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Related to yesterday's question. I implemented the solution proposed by Mehrdad Afshari but this caused another problem. To recap: I have a class containing a dictionary of Type->IList<Type> e.g. Cat->{cat1, cat2}, Zebra->{zebra1, zebra2} where Cat and Zebra are subclasses of Animal. Now Mehrdad proposed the following method to retrieve the all animals of a certain type:

IList<T> GetAnimalsOfType<T>() where T : Animal {
    return dictionary[typeof(T)].OfType<T>().ToList();
}

This works but breaks my unit test. The reason is that Animal is an abstract class and so I'm using Rhino Mocks to stub it (using animal = MockRepository.GenerateStub<Animal>();). My unit test for this class tries to create a new animal and then see if it's included in the dictionary.

zoo.AddAnimal(animal);  
IList<Animal> animals= zoo.GetAnimalsOfType<Animal>();  
Assert.That(animals[0], Is.EqualTo(animal));  

Unfortunately the type of animal created by Rhino Mocks is an animal proxy and I'm asking for Animal, which breaks my test. Any suggestions on how to correct the situation?

Update: thanks to all for the solutions.

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Can you post your test code? –  Mark Seemann Jan 27 '10 at 9:42
    
It's right there. –  Johnny Jan 27 '10 at 10:18

2 Answers 2

up vote 1 down vote accepted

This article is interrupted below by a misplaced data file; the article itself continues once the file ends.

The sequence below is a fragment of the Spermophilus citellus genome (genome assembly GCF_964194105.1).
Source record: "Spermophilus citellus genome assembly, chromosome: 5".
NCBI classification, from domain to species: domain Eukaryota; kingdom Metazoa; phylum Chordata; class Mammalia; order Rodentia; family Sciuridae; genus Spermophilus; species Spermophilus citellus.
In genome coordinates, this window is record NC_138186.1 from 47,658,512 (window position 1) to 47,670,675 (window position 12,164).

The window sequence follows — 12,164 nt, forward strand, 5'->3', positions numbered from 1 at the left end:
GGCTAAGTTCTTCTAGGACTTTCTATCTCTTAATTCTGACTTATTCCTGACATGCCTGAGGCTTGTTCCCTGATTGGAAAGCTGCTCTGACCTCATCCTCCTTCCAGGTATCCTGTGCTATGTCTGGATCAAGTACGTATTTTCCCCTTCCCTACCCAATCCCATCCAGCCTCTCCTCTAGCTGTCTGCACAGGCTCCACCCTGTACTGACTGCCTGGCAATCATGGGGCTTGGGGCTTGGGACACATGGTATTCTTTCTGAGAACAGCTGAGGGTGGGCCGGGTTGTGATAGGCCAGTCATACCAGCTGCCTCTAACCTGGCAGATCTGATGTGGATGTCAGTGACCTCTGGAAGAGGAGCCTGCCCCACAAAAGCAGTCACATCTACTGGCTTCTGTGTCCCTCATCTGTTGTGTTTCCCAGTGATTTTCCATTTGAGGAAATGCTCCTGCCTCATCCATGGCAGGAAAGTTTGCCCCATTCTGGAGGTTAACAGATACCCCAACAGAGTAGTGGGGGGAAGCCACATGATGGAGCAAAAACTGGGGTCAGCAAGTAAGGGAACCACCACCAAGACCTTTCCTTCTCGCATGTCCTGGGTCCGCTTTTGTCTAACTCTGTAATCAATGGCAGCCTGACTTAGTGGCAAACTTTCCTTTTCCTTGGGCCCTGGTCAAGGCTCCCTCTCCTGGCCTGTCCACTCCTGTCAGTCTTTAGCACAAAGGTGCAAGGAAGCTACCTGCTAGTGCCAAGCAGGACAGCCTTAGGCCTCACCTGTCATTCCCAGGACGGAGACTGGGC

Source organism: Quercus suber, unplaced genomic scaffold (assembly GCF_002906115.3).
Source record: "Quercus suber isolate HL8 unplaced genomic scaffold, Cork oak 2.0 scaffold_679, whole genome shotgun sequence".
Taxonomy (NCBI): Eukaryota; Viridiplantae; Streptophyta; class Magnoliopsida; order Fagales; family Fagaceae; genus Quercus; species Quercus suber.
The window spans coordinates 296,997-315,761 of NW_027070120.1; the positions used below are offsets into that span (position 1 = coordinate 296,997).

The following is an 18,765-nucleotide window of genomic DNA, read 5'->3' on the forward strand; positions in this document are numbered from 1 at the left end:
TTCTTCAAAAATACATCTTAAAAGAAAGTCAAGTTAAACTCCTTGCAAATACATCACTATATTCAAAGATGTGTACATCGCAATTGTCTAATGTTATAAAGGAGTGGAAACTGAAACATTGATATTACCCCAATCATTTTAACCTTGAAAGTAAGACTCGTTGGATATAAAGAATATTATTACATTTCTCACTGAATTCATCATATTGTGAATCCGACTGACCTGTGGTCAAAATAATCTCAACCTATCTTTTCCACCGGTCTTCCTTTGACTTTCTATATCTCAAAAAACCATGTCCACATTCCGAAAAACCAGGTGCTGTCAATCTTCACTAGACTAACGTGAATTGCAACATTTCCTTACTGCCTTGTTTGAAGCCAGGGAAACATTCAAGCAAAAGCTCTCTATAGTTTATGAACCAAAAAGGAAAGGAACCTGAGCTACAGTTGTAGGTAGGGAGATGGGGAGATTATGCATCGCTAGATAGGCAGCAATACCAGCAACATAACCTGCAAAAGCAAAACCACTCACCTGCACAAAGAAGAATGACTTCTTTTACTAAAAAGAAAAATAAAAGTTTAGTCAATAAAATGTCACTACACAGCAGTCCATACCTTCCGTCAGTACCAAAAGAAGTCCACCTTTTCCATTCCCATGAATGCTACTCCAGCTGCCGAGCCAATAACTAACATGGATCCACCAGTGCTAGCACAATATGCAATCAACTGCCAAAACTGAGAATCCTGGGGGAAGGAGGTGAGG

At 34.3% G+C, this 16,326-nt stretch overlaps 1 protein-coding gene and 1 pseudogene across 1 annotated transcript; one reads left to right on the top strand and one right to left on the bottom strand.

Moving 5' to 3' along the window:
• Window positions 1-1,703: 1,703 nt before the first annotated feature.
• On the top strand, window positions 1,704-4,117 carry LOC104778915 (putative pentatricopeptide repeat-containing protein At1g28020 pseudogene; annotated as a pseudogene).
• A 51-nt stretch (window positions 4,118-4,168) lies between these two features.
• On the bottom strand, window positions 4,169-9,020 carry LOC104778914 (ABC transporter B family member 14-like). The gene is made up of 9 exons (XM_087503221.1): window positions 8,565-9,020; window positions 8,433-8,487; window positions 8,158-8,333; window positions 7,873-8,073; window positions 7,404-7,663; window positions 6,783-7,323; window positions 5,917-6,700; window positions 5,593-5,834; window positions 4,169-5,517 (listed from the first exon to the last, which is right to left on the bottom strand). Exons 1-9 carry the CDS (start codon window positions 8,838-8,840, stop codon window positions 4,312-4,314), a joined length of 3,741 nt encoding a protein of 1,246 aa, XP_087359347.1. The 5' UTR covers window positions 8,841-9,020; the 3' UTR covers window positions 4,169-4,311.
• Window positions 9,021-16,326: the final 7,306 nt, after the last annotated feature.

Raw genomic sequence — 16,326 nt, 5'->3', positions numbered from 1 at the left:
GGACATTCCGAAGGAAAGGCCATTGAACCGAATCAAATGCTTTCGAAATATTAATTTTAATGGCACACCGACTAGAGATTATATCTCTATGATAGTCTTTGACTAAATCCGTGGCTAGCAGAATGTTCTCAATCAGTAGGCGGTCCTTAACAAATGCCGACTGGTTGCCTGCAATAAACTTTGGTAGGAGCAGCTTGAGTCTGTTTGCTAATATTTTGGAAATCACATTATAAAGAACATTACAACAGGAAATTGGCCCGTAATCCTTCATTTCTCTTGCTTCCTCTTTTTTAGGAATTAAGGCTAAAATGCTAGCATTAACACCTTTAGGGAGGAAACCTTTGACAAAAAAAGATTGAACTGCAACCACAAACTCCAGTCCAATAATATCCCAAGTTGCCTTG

As you can't use this due to the compiler needing to know the type in advance:

zoo.AddAnimal(animal);  
IList<Animal> animals= zoo.GetAnimalsOfType<typeof(animal)>();  
Assert.That(animals[0], Is.EqualTo(animal));

I think you'll have to roll your own mock:

class MockAnimal : Animal
{
}

zoo.AddAnimal(new MockAnimal());  
IList<Animal> animals= zoo.GetAnimalsOfType<MockAnimal>();  
Assert.That(animals[0], Is.EqualTo(animal));

also do you not want to check that the instance returned is not the same instance that was added, rather than just equal to? (not certain of the syntax, still you the Asset.AreSame() here)

Assert.That(animals[0], Is.SameAs(animal));

Its not surprising the other doesn't as you want the GetAnimalsOfType to only return animals of the exact type don't you, not types that are derived from that? If you did this:

class Tiger : Animal
{
}

zoo.AddAnimal(new Tiger());  
IList<Animal> animals= zoo.GetAnimalsOfType<Animal>();

would you expect this to pass:

Assert.AreEqual(1, animals.Count);

I assume not. If you want to do what you outlined I think you will have to create an actual Animal not a mock.

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Actually your first suggestion wouldn't work since the compiler has to know before execution which type I'm requesting in zoo.GetAnimalsOfType<Animal>() and using zoo.GetAnimalsOfType<typeof(animal)>() the type cannot be known beforehand. –  Johnny Jan 27 '10 at 9:58
    
then I think you are stuck with using a real animal or rolling your own mock and using the type of that. I'll edit the answer. –  Sam Holder Jan 27 '10 at 10:04

You could ask for the specific type you have just inserted. You have to create a helper function:

T Get<T>(T parameterOnlyToInferTheType)
{
    IList<Animal> animals= zoo.GetAnimalsOfType<T>();  
    return animals[0];
}

animal = MockRepository.GenerateStub<Animal>();
zoo.AddAnimal(animal);  
Animal expected = Get(animal);
Assert.That(expected, Is.EqualTo(animal)); 

Looks a bit dodgy still, but should work.

In general I tend to avoid keying collections on type, so I don't have these problems (e.g. I have a property on the class that returns an enum, etc).

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